Students who want to apply to Johns Hopkins University and be accepted must first learn about their undergraduate and graduate acceptance rates. This is because getting into the world’s best university is a difficult task. Johns Hopkins University, founded in 1876, is a mid-sized private research university in Baltimore, Maryland. It was named after its first benefactor, Johns Hopkins, an American entrepreneur, abolitionist, and philanthropist.
On campuses in Maryland and Washington, D.C., Johns Hopkins has ten divisions and international centers in Italy and China. The Zanvyl Krieger School of Arts and Sciences and the Whiting School of Engineering, on the other hand, are located on the Homewood campus in Baltimore’s Charles Village neighborhood. The medical school, nursing school, and Bloomberg School of Public Health are all located on the Medical Institutions campus in East Baltimore.
Admission to the school is extremely competitive, resulting in a high Johns Hopkins acceptance rate. Why not read along with me as I explain the most important aspects of Johns Hopkins University’s acceptance rate, admission requirements, tuition fees, campus life, and much more.
Admission to Johns Hopkins University
All part-time programs at Johns Hopkins Engineering for Professionals who wish to study at Johns Hopkins University must meet the John Hopkins University Admission requirements. Individual programs may have additional admission requirements (beyond the general admission requirements listed here) that are unique to your program. International students must also meet additional criteria.
Candidates for a Master’s Degree, a Graduate Certificate, or a Special Student
- Applicants must be in their final semester of undergraduate studies, have a bachelor’s degree from a regionally accredited college or university, or hold graduate degrees in technical disciplines.
- In the latter half of their undergraduate studies, applicants typically earned a grade point average of at least 3.0 on a 4.0 scale (B or higher). In lieu of meeting the GPA requirement, significant relevant work experience or a graduate degree in a relevant technical discipline may be considered.
- Official transcripts from all college courses are required.
- The online application form was completed and submitted
NOTE: You are not required to submit GRE scores, but you are encouraged to do so if you have them. And special students are students who are not pursuing a degree and are enrolled in Johns Hopkins Engineering for Professionals courses. If a student is later accepted as a degree candidate, courses taken as a special student may or may not count toward degree requirements. Cases are assessed on a case-by-case basis.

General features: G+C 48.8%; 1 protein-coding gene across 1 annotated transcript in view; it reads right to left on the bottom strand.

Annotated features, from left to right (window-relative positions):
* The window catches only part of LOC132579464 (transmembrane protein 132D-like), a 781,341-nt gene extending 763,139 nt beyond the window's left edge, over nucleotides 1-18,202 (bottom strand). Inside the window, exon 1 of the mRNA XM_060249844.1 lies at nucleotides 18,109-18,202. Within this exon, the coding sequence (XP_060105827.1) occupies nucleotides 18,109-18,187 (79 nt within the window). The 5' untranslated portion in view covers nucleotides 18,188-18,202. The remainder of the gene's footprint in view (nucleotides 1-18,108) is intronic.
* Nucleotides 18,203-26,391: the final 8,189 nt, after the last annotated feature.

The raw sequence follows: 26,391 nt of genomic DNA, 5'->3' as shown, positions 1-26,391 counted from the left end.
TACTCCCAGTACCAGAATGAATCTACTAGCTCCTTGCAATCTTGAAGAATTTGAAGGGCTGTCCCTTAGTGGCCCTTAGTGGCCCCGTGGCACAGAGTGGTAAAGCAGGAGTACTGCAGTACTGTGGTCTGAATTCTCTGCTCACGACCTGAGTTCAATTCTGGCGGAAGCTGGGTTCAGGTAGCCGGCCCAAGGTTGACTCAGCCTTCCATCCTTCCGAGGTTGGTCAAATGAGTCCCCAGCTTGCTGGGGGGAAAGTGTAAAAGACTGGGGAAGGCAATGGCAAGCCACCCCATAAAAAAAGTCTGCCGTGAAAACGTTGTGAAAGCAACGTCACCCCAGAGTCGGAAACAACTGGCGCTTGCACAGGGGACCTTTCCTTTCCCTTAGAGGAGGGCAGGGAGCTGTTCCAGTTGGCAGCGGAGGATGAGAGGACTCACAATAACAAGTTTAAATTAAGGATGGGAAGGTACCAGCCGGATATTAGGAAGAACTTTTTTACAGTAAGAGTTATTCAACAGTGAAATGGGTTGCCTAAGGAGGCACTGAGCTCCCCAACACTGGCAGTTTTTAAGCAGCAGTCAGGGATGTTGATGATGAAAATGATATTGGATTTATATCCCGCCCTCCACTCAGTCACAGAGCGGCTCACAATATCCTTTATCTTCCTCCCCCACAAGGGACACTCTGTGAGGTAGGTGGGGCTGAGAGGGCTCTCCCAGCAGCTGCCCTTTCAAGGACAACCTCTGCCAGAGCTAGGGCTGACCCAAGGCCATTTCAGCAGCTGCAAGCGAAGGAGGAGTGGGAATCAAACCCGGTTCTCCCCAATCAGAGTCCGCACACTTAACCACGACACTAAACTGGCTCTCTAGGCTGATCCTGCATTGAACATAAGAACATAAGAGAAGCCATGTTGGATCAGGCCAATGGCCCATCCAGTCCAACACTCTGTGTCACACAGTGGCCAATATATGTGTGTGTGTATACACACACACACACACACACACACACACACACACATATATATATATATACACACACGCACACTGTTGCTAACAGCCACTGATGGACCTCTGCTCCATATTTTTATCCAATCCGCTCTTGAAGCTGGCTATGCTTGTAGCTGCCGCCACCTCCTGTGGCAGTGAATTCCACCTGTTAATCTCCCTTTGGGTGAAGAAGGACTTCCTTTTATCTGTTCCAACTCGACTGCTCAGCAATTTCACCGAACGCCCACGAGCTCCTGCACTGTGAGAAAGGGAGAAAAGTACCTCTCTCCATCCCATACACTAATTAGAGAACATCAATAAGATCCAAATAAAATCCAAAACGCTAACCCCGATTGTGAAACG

Candidates for a Post-Certificate Master’s
- A master’s degree in a relevant engineering or science discipline is required for applicants.
- Official transcripts from all college courses are required.
NOTE: You are not required to submit GRE scores, but you are encouraged to do so if you have them. If you have any further questions or require assistance, please do not hesitate to contact them.
Scholarships for Jon Hopkins
Your financial aid package’s loan and/or work portions will be replaced first by any John Hopkins scholarships you receive. Outside scholarships will not reduce Johns Hopkins University scholarships or grants unless total aid resources exceed the student’s need or cost of attendance. Employer tuition benefits are treated as entitlement benefits and are not considered outside scholarships (see the following paragraph). Veterans’ educational benefits are treated in the same way as outside scholarships. Student Financial Services must be notified of all scholarships.
Johns Hopkins University Ranking
On U.S. News & World Report’s annual list of the Best Global Universities, which was released today, Johns Hopkins University rose one spot to No. 10. Hopkins is ranked eighth in the United States. Hopkins was ranked 11th on the list last year. This is the fourth year that U.S. News has published the Best Global Universities rankings based on 13 indicators and emphasized academic research and reputation. There are 1,250 universities from 74 countries on the 2018 list, up from 1,000 universities from 65 countries a year ago.
According to U.S. News, the rankings are intended to aid students who travel outside of their home countries for graduate studies to compare institutions worldwide. Ten of Johns Hopkins’ programs were ranked in the top 20 worldwide:
- Social Sciences and Public Health: No. 2
- Clinical Medicine: No. 2
- Immunology: No. 3
- Molecular Biology and Genetics: No. 8
- Neuroscience and Behavior: No. 9
- Biology and Biochemistry: No. 9
- Pharmacology and Toxicology: No. 12
- Microbiology: No. 14
- Psychiatry/Psychology: No. 17
- Space Science: No. 17
Acceptance Rate at Johns Hopkins
After aid, the average cost is $34K. John Hopkins has a 14 percent acceptance rate and a 93 percent graduation rate. It is situated in Baltimore, MD 21218, United States of America.
What Are the Benefits of Studying at Johns Hopkins University?
For starters, international students pursuing any degree at Johns Hopkins University have the opportunity to study at one of the best research institutions in the United States. Additionally, VIS Program students are registered as full-time students and have access to all Homewood Campus facilities and services. Second, the Krieger School of Arts and Sciences and the Whiting School of Engineering share the Homewood Campus in Baltimore, Maryland, which is spread out over 140 acres.
There are 4,700 undergraduates, 1,700 graduate students, and 225 postdoctoral fellows enrolled in the two schools. However, international students from over 68 countries make up nearly ten percent of the undergraduate student body. Finally, students can benefit from the breadth and depth of undergraduate academic departments and programs at JHU. Likewise, the VIS Program allows international and exchange students to take courses in a single department or to survey the interconnections between disciplines by taking courses in multiple departments.
What Are the Requirements for Admission to John Hopkins University?